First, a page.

Signed up for a trade show—now what?

The first article in this series covered the value of doing a trade show, talked about choosing which shows to participate in and asked that you compare your cost per contact between a sales trip and a trade show (not a consumer show). You have made your choices based on solid information from the trade show producer, your peers and your own research aligning the programs with your current target markets and annual goals.

Once you are comfortable with your choice of events to participate in, it’s time to set some goals for the trade show. Sit down with your staff and review your marketing and sales priorities for the year in that particular market. Set goals for each of those areas. Market awareness; new brand recognition; new business development; existing client support in each market, etc. What do you want to accomplish with your attendance? Make your goals realistic and measurable.

Tracking tip: Generate a targeted, behind-the-scene web page and have that URL on your marketing collateral. Then you can check and see how many views it got and other Google analytics. Is there something else that will point them to that page? A value added resource? A "how to" article? An entry form for a gift or free product?

Here’s a short formula to help you with your prospecting goals. Lets say you are attending a trade event in your primary market and that your product is in line with the overall theme of the show. You should be have at least 15% of interest from the attendees, probably more like 20% to 25%.

If you know how many active trade show hours there are (you can pretty much knock of the first and last hour of each day of a multi day event – Let’s say 8 active trade show hours over 2 days). Then take the attendance figure, determine what 25% of that number is, and that would give you the potential number of good prospects you should meet during the event. (Let’s say there are 100 people attending. That means you should walk away from the event with approximately 25 good prospects)

Then take the number of potential prospects (in this case 25) and divide that number into the active show hours (8 hours divided by 25 contacts is 3 prospects in each active hour of the show) NOW – you have a prospects goal for your sales staff to reach. If you know what revenue the average event at your property generates, you probably only need 1 event generated from the trade show to cover the cost of your attendance.

Tracking tip: Use the business cards collected to write a number or notes on the back of their card with either "codes" for the product interest and a number from 1-5 (1 being the weakest prospect) and the initials of the person who spoke to them. This makes followup a lot easier, and you now have a reminder on what you talked about, dates for their event, etc.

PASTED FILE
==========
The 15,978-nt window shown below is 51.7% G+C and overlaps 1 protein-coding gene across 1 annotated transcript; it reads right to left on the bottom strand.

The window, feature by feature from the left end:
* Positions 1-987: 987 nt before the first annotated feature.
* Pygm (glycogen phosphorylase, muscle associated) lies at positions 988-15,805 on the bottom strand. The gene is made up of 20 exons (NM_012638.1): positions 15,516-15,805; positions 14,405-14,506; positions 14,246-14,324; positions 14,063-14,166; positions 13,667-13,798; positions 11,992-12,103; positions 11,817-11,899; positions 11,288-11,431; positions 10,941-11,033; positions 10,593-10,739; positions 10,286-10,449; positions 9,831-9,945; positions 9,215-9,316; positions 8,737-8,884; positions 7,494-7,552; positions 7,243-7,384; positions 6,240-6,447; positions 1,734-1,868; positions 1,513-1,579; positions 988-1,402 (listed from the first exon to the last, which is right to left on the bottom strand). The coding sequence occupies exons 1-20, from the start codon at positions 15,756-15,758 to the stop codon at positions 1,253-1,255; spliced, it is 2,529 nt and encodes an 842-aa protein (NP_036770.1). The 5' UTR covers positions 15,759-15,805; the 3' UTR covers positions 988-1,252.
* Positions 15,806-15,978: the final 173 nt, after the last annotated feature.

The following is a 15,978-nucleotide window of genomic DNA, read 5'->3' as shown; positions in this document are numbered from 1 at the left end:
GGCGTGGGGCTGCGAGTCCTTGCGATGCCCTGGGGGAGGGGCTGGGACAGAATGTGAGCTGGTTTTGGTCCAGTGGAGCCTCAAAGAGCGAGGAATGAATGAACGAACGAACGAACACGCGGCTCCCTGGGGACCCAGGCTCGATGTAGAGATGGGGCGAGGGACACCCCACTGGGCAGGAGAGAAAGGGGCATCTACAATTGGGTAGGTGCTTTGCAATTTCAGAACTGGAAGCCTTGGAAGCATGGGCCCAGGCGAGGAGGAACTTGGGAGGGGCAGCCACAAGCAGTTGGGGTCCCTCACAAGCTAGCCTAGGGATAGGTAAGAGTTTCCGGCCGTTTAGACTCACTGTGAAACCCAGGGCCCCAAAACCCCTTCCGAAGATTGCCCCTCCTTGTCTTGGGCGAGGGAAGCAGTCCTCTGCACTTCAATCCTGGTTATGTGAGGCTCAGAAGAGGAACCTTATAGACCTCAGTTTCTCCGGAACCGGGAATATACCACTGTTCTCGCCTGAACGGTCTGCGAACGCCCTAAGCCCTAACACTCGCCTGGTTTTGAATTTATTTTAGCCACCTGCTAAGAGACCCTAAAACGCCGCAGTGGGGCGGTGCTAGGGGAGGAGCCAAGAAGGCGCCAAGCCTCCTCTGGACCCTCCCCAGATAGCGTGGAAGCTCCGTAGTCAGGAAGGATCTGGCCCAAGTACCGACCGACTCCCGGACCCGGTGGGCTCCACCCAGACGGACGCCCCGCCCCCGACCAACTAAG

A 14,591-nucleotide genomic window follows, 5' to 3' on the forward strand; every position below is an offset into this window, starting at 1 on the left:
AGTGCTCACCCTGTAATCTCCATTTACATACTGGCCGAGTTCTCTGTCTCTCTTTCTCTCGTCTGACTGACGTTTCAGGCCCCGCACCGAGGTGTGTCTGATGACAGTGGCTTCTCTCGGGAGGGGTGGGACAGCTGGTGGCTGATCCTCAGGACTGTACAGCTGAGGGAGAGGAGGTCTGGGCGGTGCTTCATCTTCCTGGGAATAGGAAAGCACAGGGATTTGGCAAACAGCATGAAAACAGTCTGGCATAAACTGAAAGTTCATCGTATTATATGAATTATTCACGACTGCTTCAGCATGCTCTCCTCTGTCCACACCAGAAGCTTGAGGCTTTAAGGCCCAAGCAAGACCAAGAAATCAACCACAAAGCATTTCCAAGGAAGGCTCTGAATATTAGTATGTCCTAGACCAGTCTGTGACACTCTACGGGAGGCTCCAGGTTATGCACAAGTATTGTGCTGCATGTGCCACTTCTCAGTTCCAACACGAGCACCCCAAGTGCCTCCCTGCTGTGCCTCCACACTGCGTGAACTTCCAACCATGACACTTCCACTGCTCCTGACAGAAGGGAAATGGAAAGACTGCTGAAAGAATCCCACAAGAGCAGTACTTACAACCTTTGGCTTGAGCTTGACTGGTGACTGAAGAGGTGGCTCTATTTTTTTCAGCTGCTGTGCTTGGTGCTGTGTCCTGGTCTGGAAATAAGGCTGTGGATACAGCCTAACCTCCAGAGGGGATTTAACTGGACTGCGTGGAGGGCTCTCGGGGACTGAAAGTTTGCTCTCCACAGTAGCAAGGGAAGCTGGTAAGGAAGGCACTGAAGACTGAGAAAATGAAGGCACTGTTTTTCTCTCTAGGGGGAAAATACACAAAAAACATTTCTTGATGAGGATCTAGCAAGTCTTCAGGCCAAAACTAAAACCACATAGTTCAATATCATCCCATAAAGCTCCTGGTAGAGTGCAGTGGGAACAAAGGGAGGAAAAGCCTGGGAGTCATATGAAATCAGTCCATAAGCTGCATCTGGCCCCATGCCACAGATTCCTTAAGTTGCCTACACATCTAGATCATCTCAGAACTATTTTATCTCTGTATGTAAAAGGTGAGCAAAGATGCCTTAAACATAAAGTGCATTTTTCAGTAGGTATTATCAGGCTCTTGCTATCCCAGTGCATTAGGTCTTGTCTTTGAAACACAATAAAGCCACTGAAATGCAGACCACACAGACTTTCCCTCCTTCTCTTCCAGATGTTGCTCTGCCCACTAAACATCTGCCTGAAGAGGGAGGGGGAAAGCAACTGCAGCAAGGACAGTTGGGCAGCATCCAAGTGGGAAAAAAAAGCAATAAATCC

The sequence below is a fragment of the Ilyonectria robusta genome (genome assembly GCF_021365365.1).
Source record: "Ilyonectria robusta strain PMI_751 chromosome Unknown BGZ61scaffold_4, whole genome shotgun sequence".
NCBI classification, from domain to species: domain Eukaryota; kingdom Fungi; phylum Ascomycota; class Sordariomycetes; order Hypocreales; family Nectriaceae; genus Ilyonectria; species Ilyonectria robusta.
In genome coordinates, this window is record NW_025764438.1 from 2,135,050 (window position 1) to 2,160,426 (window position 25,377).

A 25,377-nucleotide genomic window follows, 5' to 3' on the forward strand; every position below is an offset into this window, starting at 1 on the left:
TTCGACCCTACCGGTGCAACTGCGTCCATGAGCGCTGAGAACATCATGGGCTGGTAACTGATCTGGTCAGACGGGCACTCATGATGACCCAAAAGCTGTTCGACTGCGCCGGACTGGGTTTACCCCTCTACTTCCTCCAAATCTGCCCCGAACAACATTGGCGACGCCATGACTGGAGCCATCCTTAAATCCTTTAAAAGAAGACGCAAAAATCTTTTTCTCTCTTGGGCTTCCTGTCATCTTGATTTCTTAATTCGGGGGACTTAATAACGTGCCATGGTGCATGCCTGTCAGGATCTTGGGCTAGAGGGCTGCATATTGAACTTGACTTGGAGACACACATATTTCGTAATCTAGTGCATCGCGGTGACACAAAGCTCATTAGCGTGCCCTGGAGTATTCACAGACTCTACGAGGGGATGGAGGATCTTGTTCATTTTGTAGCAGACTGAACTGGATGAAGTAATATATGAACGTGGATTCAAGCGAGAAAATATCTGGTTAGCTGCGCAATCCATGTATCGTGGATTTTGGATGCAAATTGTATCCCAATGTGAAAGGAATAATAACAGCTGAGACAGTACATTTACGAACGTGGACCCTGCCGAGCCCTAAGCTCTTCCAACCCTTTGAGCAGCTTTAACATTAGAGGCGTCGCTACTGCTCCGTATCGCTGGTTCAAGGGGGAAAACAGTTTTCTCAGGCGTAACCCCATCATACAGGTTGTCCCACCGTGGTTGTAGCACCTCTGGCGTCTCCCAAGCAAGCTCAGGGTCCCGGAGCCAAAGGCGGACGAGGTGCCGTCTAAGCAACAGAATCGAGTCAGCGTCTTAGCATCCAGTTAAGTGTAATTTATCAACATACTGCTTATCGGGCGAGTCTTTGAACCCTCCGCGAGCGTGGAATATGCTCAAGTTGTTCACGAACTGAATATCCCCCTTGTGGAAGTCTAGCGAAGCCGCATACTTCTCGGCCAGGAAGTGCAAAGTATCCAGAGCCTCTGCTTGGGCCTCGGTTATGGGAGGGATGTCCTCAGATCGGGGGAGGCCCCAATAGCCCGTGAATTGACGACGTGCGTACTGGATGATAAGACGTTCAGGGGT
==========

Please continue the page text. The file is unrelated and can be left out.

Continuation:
These prospect numbers will change up or down, based on whether you are in your primary, secondary or tertiary market and whether your product is in line with the general theme of the trade show or a fringe product. Do separate goal setting for each event you are participating in.

If you hope to reach some specific goals then everything you do before a trade show should drive traffic to your booth.

You don't just show up and hope for the best. Should you depend on the trade show producer to get the people you need to see at the event? That’s a yes and no answer. Yes, the producer should have their own marketing plan to attract the right people through the door but you cannot and should not rely on them to get YOUR specific clients. Make sure you have your own pre-show promotion plan. Here's a few questions to answer to assist you in pre-show promotion:

  1. What city are you or your best sales people going to be in?
  2. Do you have a client/potential client contact list for that city?
  3. Have you contacted your current and potential clients to let them know you are in town for this event?
  4. Can you invite them to meet you at the event – or before or after the days show hours?
  5. Does the trade show producer have a way for you to invite your clients without divulging your confidential contact list?

Each one of your contacts in that particular city should know you will be there, when the event is and invited to attend if possible. If not able to attend, make the time for phone calls and or meetings outside the trade show hours. Everything you do prior to the event should be directing your potential clients to your booth at that show.

About 2 - 3 weeks prior to the event, send a note or call your client and prospective client list for the city you will be in. Will they be available, can you send them an invitation, what is new/different at your property you would like to have a conversation about.

Tracking tip: You can have a special prize drawing at your booth, only for your client/prospect list in that city. You could email them a specific entry form for them to complete and bring to your booth to enter. Ask a couple of pertinent questions on the entry form to narrow down the likelihood of generating business and a time frame.

The next article addresses the staffing issue; who you should send to trade shows and how to "work" the booth.

Written by Lisa Marin
Lisa Marin

Lisa has been organizing trade and consumer programs for the Canadian Travel Industry for almost 30 years. She has also worked in Sales & Marketing within the industry for both Hotels and Resorts.

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